it is full of small apologies.

My tongue runs back and forth

along the back of my teeth,

a dog looking for an opening

in a fence so it can escape

and bolt into traffic. Outside

the kitchen window is a wall

of fog so dense it could hold

a school of fish aloft. I want

to slip out the door and into

its folds, my unwise sentences

smothered in wet velvet,

swallowed by a damp abyss,

extinguished like a match

dropped in a puddle. I want

to spool my sentences back

into the unsaid, wind the reel

and tug them from the ears

they’ve landed in, but alas

they are barbed and sunk fast

in all the wrong memories.


Suzanne Langlois


Sholl Birtwistle 4 copy

Thomas Birtwistle, Untitled, Peaks Island 2021, inkjet print, 20 x 20 in.


A Late Pardon


All the words you’ve ever said are connected.

They unspool from your throat, thick

as a hawser, fine as spider silk, dear

as a gold chain, cheap as kitchen twine,

all linked in an unending, single line

that is always growing.

Somewhere miles from you now

is your first “ma-ma” or “da-da.”

Everything you said in love,

everything you cried in pain,

every cliché and every phrase

as sharp as the tin star

that tops a Christmas tree

is formed into that ribbon.

Now imagine you could crank

the handle backwards, ravel

your words up behind the plush

of your thick-piled tongue

until you reached what

should have never left you,

repack the belly whose bile

first unleashed those words

like a carpet with a corpse in it,

like a parchment unrolled

to show the signature

that seals the warrant—

a sentence that cannot be commuted

because, like a body,

it’s already been carried out.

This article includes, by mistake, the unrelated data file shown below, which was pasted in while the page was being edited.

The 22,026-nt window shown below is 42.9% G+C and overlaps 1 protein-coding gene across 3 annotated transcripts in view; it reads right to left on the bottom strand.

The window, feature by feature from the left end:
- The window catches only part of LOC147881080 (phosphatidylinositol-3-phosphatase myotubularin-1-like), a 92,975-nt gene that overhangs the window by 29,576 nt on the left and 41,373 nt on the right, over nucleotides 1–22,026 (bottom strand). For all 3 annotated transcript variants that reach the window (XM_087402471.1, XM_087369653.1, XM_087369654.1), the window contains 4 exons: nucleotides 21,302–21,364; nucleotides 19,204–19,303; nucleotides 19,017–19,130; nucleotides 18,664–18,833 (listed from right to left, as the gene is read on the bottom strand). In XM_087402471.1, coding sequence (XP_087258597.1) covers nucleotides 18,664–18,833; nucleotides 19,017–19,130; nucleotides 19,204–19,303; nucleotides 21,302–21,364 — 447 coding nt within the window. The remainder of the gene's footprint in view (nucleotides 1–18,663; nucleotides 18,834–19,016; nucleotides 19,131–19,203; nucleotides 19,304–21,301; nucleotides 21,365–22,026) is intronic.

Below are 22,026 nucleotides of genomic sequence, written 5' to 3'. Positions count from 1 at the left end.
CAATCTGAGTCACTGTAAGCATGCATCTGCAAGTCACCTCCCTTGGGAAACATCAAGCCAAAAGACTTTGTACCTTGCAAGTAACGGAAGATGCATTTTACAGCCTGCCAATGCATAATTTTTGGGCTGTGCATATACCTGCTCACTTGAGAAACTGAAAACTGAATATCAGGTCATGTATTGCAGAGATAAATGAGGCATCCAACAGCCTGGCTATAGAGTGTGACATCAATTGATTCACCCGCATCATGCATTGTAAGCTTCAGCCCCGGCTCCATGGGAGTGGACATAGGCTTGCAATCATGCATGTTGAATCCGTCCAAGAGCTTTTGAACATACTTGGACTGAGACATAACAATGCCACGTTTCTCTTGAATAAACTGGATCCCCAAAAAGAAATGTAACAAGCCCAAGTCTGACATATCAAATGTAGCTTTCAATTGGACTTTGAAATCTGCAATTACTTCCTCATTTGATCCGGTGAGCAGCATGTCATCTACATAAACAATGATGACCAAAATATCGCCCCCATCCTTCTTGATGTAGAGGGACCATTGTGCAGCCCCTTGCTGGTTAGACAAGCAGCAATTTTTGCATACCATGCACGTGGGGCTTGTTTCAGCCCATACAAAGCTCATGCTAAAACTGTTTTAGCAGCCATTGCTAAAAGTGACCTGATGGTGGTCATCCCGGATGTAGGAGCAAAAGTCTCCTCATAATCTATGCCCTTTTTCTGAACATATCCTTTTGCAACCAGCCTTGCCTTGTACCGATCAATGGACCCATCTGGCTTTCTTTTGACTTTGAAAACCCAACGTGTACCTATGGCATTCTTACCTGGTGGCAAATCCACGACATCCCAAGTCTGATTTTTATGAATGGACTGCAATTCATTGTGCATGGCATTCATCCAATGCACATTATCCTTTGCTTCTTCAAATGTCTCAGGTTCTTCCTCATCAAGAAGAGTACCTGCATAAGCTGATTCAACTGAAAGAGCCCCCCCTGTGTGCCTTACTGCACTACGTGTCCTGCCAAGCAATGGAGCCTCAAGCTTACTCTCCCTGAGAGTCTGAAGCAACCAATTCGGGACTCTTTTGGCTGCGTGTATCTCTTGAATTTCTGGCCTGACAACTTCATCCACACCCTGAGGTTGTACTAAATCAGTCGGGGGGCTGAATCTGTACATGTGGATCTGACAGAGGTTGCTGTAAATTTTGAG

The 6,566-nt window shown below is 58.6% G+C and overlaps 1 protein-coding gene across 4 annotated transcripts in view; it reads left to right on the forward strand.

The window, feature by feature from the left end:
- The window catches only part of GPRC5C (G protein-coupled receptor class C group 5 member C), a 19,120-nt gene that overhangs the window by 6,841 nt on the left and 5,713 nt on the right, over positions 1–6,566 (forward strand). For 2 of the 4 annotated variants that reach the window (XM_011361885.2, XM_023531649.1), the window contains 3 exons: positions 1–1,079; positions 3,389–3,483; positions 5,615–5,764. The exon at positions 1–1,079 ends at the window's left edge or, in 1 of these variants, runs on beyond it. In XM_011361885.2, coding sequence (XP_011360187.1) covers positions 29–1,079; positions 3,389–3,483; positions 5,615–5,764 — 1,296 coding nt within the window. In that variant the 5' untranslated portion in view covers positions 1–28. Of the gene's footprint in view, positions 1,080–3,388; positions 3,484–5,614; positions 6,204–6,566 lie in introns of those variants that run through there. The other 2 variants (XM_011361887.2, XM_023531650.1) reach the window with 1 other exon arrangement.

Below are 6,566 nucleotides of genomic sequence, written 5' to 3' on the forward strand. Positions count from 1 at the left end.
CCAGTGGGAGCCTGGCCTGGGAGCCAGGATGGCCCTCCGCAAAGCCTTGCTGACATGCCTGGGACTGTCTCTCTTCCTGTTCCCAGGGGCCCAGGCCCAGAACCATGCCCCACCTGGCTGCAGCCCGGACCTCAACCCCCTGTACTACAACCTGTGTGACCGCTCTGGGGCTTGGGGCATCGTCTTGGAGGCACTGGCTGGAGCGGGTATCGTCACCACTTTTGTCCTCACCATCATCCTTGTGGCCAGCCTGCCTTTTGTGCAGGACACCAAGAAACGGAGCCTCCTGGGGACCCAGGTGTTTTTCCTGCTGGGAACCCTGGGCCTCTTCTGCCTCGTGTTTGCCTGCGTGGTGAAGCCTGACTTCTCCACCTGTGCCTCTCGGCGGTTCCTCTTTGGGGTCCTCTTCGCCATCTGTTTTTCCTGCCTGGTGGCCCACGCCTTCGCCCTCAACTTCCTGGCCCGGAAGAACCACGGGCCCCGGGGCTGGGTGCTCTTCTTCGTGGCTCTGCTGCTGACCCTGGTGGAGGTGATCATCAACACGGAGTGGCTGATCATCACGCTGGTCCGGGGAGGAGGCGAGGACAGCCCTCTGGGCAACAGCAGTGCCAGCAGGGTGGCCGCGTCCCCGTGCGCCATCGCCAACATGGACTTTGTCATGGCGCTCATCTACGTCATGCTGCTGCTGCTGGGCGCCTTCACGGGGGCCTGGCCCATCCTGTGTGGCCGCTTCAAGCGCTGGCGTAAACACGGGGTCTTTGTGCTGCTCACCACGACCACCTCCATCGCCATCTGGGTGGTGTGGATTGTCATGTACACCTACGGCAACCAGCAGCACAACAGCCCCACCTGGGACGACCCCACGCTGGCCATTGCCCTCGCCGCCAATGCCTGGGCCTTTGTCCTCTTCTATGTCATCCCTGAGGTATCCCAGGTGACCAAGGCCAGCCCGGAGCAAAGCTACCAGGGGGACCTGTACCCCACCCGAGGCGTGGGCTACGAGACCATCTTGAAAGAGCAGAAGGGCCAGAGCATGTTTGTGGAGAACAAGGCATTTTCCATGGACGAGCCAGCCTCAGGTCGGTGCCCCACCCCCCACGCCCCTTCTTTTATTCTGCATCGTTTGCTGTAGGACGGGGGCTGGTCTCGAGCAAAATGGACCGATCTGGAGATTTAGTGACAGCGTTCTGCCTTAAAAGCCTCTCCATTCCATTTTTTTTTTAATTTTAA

Maureen Thorson (first published in Bennington Review 7, 2021)


Sholl Birtwistle 1 copy

Thomas Birtwistle, Untitled, Peaks Island 2022, inkjet print, 20 x 24 in.


What I Should Have Said to the Person Who Asked Me Why the Fields Are Littered with Old Cars


Rotten apple in the tire treads & the bees sucking their homesick sweetness from bruise & bang, O autumn, season of mellow breathlessness, when the firewood isn’t split yet & the shed roof won’t stand another winter’s weight of snow & I am rushing from orchard to kitchen, dishpans heaped with fruit too soft to bite, though why am I always so desperate to save every single one, as if it would be a crime to let rot have her way, a crime to bless the hornets & the blowflies, to let the wheelbarrow rest in the way it’s always dreamed of, future of slow rust in the dooryard, contemplations of wind, of raccoons, of the woman who wanders out into the unmown grass, cigarette pinched between slender fingers, nightgown stained with coffee, for she too will be honored to rust in this yard, where the mice scurry under the collapsing shed, where evening shivers & hugs a new moon to its sagging breast